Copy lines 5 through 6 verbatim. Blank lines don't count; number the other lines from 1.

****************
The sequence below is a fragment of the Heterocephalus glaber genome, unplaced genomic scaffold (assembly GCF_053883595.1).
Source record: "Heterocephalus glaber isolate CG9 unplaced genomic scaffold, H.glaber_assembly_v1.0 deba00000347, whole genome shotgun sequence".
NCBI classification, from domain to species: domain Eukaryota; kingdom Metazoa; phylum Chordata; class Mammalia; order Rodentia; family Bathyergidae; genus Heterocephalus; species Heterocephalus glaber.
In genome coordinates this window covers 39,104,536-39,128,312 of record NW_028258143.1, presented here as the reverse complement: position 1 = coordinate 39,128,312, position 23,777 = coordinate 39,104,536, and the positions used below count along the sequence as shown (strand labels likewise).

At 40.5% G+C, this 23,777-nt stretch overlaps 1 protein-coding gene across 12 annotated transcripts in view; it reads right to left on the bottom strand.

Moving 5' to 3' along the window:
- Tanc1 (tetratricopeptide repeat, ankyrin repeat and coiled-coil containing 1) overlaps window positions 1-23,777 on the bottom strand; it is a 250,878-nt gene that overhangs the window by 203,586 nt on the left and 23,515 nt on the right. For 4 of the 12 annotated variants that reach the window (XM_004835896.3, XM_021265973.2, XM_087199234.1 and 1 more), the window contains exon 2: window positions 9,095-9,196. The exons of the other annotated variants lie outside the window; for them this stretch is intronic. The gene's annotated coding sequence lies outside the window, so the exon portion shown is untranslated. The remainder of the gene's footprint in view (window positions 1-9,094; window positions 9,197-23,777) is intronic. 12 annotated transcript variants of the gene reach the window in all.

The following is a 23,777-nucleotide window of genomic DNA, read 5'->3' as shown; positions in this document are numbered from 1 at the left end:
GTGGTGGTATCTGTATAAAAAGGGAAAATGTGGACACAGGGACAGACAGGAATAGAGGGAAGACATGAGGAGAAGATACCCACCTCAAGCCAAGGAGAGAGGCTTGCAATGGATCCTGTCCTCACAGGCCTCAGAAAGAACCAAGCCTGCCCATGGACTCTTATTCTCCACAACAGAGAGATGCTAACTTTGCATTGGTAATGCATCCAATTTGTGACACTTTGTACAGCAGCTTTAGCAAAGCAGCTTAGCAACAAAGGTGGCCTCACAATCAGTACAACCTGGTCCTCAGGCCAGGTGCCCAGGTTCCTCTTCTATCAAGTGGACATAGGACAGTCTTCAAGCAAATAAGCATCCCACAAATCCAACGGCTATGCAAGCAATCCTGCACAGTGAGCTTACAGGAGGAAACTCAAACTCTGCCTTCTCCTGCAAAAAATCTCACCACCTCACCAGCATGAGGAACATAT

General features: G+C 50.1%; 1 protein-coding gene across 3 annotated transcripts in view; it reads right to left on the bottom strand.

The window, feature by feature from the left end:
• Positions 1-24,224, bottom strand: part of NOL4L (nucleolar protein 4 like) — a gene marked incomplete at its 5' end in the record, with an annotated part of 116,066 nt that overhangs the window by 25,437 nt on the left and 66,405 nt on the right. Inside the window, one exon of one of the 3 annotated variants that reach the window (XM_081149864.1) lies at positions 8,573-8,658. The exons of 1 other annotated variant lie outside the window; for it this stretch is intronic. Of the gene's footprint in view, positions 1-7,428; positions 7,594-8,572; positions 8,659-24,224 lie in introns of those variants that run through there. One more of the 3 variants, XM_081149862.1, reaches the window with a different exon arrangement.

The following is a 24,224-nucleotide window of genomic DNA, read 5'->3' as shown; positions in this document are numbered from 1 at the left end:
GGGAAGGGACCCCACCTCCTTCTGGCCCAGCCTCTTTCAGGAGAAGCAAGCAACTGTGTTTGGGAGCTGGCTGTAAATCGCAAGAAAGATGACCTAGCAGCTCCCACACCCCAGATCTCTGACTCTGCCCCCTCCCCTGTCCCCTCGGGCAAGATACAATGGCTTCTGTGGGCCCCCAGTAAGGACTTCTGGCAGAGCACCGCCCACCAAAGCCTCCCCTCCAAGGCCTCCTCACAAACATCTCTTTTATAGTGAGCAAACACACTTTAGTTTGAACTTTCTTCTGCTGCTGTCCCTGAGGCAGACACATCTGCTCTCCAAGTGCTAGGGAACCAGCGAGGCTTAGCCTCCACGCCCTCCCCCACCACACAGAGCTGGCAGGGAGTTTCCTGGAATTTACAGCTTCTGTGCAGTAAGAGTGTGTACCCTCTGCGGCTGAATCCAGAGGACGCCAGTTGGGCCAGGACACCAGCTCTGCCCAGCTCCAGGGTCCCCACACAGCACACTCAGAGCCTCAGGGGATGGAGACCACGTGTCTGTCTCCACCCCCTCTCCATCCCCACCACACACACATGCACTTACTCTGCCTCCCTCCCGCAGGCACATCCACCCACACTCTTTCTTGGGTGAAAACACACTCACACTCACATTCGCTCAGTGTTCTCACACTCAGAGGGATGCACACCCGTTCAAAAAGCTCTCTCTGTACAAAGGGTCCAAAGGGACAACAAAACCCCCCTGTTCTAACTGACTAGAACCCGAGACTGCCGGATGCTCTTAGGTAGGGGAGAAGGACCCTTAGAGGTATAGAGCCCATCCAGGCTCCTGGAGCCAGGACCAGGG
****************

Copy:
At 40.5% G+C, this 23,777-nt stretch overlaps 1 protein-coding gene across 12 annotated transcripts in view; it reads right to left on the bottom strand.

Moving 5' to 3' along the window: